It would require a life of more than mere detachment from the whims of popular culture, and devoted instead to the most austere monastic seclusion, for the reader not to be on terms of at least passing familiarity with the album’s opening number ‘Brown Sugar’. A – or the – classic frothy Stones raveup, it had curious origins. In the summer of 1969, hard on the heels of events such as the firing and almost immediate death of the Stones’s founding genius Brian Jones, and the band’s perhaps ill-advised free concert in front of 300,000 fans in Hyde Park just two days later, Mick Jagger had flown to Australia with his girlfriend Marianne Faithfull to take the lead role in Tony Richardson’s film Ned Kelly – the idea presumably being that one rebel, no matter how slight his screen-acting experience, should play another. The production got off to a bad start when Jagger was forced to walk a gauntlet of protesters on arrival at Sydney airport, indignant that their nation’s 19th-century outlaw hero should be portrayed by, as one of the signs had it, a “pommy faggot”. Following that there was the near-fatal overdose of Jagger’s costar and travelling companion, which again saw the words ‘Stones’ and ‘drugs’ deployed in close proximity to one another in the world’s tabloid headlines. Tony Richardson promptly dropped Faithfull from the cast of Ned Kelly, which would go on to grace all the ‘Worst Movies in History’ lists following its limited release in June 1970. Adding injury to insult, Jagger was badly hurt when, once out on location, a prop pistol exploded in his hand. The unit nurse stitched him up and told him to keep his right arm immobile. Preferring to doctor himself, Mick instead picked up a guitar one afternoon and idly strummed a two-bar phrase around the C, G and F chords, then threw in some hurriedly improvised bondage-fantasy lyrics. This happy collision between boredom and physical therapy would be the best thing to come out of Ned Kelly. Once back in London, Jagger and Richards swiftly worked up the riff into ‘Brown Sugar’.
Next up on Sticky Fingers was a hidden gem called ‘Sway’, a solid if largely unremarkable reminder of the band’s blues roots until Mick Taylor suddenly swooped in with a bottleneck slide guitar during the bridge, and a dramatic, virtuoso outro solo that may represent the finest 30 seconds of his five-and-a-half year tenure as a Rolling Stone. Another swift gear change ushered in ‘Wild Horses’, a lovely ballad in its way even if Ian Stewart, doubling as the band’s primary roadie and occasional pianist, had pronounced himself unwilling to perform on any ‘Chinese shit’, as he termed music with minor chords, when called upon to accompany the track. Essentially a love song from Keith Richards to his partner Anita Pallenberg, Jagger rewrote the lyrics as a plea to Marianne Faithfull to rejoin him after she’d stepped out with one of Anita’s exs (all very fraternal were the Stones in those days), the painter Mario Schifano. It perhaps wouldn’t be hard to locate the names of certain rock and roll bands who over the years have embarrassed both their audiences and themselves by their misguided attempts at the romantic air – somehow I’m always reminded on these occasions of the baroque strains of Spinal Tap’s immortal ‘Lick My Love Pump’ – but what’s extraordinary here is that the Stones are at their most convincing when they aim at the sublime.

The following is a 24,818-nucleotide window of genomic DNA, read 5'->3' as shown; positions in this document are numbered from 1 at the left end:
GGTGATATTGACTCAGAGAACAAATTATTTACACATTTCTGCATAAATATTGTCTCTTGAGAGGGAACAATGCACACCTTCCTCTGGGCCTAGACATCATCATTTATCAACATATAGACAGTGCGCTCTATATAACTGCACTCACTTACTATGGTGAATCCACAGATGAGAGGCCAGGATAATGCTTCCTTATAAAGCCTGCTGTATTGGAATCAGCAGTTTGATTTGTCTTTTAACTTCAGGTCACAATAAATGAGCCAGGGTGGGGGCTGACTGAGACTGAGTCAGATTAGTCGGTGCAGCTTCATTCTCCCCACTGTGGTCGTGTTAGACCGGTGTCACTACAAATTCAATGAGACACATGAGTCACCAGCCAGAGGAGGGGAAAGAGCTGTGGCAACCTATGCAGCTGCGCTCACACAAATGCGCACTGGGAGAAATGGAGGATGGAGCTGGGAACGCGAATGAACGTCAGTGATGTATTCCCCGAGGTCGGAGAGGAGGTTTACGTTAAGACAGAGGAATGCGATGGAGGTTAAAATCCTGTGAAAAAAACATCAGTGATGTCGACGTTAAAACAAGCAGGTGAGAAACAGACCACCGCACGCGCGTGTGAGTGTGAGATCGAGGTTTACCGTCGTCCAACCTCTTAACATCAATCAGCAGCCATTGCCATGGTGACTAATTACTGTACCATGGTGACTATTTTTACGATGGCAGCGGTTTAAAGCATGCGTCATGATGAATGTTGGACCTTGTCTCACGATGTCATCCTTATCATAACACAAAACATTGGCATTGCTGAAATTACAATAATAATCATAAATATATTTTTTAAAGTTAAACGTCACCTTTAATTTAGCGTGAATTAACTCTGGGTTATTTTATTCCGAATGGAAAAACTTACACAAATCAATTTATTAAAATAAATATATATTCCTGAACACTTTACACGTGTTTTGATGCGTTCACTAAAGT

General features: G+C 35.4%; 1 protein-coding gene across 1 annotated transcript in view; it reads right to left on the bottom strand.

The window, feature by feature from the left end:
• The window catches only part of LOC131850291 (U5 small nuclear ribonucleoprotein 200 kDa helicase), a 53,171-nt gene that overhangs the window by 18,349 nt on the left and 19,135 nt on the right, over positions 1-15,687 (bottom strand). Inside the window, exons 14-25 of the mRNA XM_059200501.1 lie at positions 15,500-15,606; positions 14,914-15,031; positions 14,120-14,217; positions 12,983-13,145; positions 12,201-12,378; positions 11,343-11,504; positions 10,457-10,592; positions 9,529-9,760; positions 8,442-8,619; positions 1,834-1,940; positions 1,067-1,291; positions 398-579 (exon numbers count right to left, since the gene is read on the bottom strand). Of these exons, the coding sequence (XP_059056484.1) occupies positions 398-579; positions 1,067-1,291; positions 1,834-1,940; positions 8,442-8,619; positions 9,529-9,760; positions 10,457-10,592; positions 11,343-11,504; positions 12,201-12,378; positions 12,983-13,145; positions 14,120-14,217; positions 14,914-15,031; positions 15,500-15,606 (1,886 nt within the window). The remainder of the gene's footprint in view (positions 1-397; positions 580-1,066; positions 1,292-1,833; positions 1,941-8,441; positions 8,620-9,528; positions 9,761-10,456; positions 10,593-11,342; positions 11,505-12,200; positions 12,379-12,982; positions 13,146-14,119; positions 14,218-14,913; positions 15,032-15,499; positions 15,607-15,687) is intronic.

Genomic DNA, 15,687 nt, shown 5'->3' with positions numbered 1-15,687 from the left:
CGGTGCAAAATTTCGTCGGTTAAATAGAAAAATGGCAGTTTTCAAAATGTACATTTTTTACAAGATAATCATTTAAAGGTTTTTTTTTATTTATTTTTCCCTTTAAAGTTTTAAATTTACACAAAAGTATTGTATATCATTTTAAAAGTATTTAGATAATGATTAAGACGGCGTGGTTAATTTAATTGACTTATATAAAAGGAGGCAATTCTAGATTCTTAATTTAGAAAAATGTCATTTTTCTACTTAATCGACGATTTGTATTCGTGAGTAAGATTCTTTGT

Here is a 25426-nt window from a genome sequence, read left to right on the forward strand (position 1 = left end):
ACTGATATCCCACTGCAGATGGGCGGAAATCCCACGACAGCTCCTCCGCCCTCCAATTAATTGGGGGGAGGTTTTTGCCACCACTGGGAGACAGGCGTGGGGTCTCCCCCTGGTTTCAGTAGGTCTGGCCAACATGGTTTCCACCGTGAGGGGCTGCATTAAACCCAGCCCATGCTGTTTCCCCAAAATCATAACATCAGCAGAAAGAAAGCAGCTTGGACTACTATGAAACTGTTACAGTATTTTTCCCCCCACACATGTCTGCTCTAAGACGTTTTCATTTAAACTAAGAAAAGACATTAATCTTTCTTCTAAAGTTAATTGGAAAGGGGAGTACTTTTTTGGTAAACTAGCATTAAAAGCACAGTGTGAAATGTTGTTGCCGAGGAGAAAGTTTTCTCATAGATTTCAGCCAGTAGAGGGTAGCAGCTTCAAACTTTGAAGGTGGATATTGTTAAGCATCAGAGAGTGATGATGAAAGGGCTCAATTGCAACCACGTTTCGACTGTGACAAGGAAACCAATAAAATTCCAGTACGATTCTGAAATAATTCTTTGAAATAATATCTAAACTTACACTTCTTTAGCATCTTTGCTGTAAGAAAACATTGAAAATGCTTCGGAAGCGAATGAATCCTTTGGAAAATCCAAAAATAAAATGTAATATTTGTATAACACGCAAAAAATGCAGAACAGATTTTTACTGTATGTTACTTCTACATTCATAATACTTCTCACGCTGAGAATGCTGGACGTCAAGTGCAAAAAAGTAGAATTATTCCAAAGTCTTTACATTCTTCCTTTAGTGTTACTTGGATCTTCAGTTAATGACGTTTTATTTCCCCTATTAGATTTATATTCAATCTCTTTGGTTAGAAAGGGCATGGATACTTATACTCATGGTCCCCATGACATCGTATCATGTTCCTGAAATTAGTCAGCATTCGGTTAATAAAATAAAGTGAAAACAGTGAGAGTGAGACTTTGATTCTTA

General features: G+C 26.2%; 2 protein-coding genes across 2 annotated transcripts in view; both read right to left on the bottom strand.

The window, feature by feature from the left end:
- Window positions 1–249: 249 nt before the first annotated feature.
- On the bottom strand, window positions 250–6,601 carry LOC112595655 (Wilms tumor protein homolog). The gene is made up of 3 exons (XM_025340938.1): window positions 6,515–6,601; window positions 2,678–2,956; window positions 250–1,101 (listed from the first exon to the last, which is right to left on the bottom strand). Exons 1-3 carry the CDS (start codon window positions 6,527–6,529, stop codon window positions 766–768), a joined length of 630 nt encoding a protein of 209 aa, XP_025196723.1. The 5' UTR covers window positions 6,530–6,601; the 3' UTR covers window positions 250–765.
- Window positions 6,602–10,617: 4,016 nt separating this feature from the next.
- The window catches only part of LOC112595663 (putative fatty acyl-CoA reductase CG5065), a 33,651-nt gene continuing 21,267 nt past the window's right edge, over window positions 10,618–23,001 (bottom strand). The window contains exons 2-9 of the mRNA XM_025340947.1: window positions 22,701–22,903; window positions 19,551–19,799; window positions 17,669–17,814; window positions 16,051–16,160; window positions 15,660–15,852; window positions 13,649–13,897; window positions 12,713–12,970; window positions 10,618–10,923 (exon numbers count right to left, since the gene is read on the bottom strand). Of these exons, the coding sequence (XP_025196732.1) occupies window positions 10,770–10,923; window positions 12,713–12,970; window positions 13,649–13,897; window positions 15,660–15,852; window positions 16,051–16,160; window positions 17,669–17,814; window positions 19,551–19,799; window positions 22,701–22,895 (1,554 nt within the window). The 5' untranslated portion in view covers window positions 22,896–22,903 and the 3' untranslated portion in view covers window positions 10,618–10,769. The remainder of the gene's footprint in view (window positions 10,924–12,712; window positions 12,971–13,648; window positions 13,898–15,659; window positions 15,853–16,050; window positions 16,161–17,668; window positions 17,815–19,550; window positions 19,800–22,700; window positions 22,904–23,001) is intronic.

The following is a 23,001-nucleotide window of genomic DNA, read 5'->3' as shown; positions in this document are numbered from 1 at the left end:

Next up: the gloriously eccentric ‘Can’t You Hear Me Knocking’, a rock-guitar groove that swerved halfway through into a mariachi jam session. It was pronounced No. 25 on one of Rolling Stone magazine’s incessant lists of The 100 Greatest Rock Songs of All Time, but even without that particular bauble it would be hard for any normally sensate listener to remain wholly unmoved by Keith Richards’s shattering opening guitar bolt and the collective locomotion of his four colleagues and their sidemen – Bobby Keys on tenor sax to the fore – that followed. Side One, as such things were then designated, ended with the Stones’s somewhat frazzled take on Mississippi Fred McDowell’s classic spiritual ‘You Gotta Move’, which they’d initially cut in embryonic form at around three one morning in December 1969 while crouched around a microphone positioned in a toilet bowl (for that ‘shitty sound’, as Keith approvingly put it) at Muscle Shoals studio in rural Alabama.